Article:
Dr. Charles "Pat" Davis, MD, PhD, is a board certified Emergency Medicine doctor who currently practices as a consultant and staff member for hospitals. He has a PhD in Microbiology (UT at Austin), and the MD (Univ. Texas Medical Branch, Galveston). He is a Clinical Professor (retired) in the Division of Emergency Medicine, UT Health Science Center at San Antonio, and has been the Chief of Emergency Medicine at UT Medical Branch and at UTHSCSA with over 250 publications.
Dr. Shiel received a Bachelor of Science degree with honors from the University of Notre Dame. There he was involved in research in radiation biology and received the Huisking Scholarship. After graduating from St. Louis University School of Medicine, he completed his Internal Medicine residency and Rheumatology fellowship at the University of California, Irvine. He is board-certified in Internal Medicine and Rheumatology.
The decision to admit you to a hospital likely will be made by one of the following medical staff:
Your personal doctor
arranging an elective admission
An emergency department doctor in consultation with your doctor
Generally, it is in your best interest to ask the emergency department doctor to contact your
primary care physician, even if your he or she does not admit patients to the hospital
where were taken.
Your doctor may have important information regarding your medical history. Your doctor may have a relationship with a doctor at that hospital and may request that you be admitted to that person.
An emergency department doctor in consultation with the hospitalist or specialist physician (when you don't have a personal doctor that has credentials at the hospital you are at)
A covering doctor (usually an associate of your private physician who is on call to manage several doctors patients during non-office hours
Your doctor cannot be on call 24 hours a day, 365 days a year.
When your doctor is not on call, usually another doctor covers your doctor's service. This
"on call" physician can admit you to the hospital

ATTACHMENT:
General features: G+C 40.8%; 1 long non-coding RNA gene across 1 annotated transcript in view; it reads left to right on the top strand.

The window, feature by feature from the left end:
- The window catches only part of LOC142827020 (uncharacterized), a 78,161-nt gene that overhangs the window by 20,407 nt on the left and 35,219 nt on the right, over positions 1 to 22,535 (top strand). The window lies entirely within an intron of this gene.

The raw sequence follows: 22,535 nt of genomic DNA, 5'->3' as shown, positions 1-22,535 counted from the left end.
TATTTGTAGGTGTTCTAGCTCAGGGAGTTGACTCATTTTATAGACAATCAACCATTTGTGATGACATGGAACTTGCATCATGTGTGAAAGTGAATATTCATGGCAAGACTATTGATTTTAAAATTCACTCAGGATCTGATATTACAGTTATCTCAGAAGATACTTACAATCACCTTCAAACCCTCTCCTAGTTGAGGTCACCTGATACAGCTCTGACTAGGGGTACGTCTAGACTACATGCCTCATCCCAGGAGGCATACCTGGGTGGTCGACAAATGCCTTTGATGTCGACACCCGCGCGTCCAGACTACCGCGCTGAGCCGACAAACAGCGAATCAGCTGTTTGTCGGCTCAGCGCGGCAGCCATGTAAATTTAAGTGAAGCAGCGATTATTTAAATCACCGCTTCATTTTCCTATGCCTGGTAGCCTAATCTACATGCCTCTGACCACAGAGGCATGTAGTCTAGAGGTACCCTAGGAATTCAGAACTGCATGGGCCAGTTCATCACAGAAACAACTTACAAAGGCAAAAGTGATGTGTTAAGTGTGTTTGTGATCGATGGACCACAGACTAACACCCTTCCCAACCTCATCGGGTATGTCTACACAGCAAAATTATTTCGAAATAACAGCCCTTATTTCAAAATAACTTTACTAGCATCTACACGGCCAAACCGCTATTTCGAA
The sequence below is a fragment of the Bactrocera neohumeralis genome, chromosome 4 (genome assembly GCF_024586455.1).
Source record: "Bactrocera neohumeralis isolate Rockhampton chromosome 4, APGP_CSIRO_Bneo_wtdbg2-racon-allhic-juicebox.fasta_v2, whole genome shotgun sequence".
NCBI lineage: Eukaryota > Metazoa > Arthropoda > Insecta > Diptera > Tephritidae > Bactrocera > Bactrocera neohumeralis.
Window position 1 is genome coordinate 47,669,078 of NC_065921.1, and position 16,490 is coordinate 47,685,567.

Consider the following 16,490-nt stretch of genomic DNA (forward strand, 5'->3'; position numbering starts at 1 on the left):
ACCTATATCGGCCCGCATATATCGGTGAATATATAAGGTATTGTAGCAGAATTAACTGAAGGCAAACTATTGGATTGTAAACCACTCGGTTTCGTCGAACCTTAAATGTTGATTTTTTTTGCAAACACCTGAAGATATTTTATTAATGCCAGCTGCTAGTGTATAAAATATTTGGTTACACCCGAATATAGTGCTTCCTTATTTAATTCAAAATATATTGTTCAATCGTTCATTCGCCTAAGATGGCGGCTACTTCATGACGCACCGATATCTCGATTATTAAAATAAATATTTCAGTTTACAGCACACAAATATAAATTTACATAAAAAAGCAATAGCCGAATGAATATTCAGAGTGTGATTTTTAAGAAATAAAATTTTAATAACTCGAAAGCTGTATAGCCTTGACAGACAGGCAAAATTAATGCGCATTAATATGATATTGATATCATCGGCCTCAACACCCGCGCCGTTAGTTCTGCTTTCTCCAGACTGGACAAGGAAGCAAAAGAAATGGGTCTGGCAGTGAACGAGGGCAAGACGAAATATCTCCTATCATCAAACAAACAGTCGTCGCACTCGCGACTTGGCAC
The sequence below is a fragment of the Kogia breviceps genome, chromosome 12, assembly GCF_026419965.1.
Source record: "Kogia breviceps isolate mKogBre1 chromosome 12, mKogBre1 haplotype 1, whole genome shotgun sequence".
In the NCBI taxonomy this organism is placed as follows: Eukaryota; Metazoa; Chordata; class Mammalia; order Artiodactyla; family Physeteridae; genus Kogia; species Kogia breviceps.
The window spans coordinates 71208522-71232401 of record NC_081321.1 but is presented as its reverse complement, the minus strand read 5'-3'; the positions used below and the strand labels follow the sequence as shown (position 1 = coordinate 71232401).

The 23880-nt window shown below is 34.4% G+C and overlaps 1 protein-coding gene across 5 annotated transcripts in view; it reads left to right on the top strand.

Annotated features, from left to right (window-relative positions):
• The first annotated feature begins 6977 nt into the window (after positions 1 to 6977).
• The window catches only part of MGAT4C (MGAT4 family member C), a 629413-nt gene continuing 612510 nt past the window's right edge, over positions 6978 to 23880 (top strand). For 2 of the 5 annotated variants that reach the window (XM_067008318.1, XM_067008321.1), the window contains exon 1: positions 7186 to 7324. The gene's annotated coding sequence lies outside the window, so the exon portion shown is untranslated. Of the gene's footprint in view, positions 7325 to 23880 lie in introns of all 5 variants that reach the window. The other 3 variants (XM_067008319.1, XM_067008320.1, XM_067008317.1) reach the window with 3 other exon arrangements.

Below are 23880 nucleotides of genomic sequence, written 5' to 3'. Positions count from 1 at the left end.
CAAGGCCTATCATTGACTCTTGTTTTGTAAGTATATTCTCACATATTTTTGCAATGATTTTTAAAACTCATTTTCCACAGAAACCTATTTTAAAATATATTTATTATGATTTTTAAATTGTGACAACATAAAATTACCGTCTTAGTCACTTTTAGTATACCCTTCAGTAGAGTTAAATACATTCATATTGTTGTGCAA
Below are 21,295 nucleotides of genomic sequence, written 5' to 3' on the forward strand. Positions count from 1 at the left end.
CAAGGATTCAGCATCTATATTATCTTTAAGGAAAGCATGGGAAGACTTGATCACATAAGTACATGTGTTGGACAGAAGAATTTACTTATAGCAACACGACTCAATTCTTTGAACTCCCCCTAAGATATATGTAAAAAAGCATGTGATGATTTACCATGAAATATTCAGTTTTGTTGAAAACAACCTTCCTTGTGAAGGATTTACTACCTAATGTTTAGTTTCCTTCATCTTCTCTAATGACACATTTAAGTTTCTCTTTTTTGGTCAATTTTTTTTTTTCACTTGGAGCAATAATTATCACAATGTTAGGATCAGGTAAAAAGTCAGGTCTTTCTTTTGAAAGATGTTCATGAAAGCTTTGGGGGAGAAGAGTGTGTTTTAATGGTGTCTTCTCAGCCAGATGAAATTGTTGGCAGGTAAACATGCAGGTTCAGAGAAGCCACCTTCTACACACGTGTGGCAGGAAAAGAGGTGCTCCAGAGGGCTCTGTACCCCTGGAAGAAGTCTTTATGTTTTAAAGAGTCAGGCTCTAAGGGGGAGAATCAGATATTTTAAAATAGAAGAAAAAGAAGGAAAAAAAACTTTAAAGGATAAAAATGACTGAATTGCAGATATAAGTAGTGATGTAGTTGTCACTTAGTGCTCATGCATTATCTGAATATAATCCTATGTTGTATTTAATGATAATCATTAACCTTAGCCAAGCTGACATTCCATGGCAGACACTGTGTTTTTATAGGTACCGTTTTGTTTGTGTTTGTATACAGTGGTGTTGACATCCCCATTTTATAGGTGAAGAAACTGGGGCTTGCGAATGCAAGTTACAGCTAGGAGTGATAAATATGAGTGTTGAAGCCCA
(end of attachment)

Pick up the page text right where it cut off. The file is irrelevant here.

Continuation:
Doctor-patient relationship: You should play an active role in your own health care, be involved in decisions about, and agree with all aspects of your medical care. Questions you should consider asking if you require admission to a hospital include the following:
Why do I need admission?
What is my diagnosis?
If the doctor does not know, what are the possible things I might have?
What are the chances I might have any of the medical problems on the list?
How long might I need to be admitted?
Will my insurance pay for the admission?
What workup or treatments will I need?
Are there any risks to my admission?
What are the risks if I don't agree to be admitted?
Are there any other options?
Was my doctor contacted
The following factors should be considered in a decision to admit you to a hospital:
Your medical problem
The history relating to your current medical problem
Your past medical history
The possibility your medical problem could be serious
Other medical problems that may complicate or cause the current problem to
Unstable vital signs - temperature,
oxygen concentration in your blood
Diagnosis - what you have
Prognosis - what most likely will happen because of your conditions and in what time frame
Whether you require care that cannot be given as an
outpatient (someone treated at the hospital but not admitted as a patient)
Whether you require diagnostic testing that cannot be performed as an outpatient
Whether you require the immediate service of a
The availability of close follow-up, if required
Outpatient care fails to improve your condition
or your condition worsens
You need surgery
Family members or friends relate other details to the admitting doctor or emergency department physician
that are new and affect the diagnosis
(some hospitals do not take certain insurance carriers so the patient's doctors
may request that you transferred to another hospital).
When you don't want to be admitted: People who are mentally competent may refuse to be admitted for any reason.
Before you decide not to be admitted, however, get the best information available. Be aware that you may be putting yourself at significant risk of death, disability,
or your condition may worsen by not following the admitting doctor's advice.
Ask to speak with your doctor: ask why you need to be admitted and discuss the risks and benefits of admission versus going home.
If you refuse to be admitted, you usually will be asked to sign out against medical advice (AMA)
if you are in an emergency department.
If you sign out out of the hospital against medical advice, your insurance company may not cover the costs for that visit.
If you sign out against medical advice, ask the doctor treating you for the best advice to care for your problem.
You can always go back to an emergency department to be considered for
admission to a hospital at any time, but you may need to go through all of the
diagnostic testing even if you go back to the same hospital, depending on the
time interval and the judgment of the admitting doctor(s).
Hospital-acquired infections (HAIs), also known ashealth-care–associated infections, encompass almost all clinically evident infections that do not originate from a patient's original admitting diagnosis.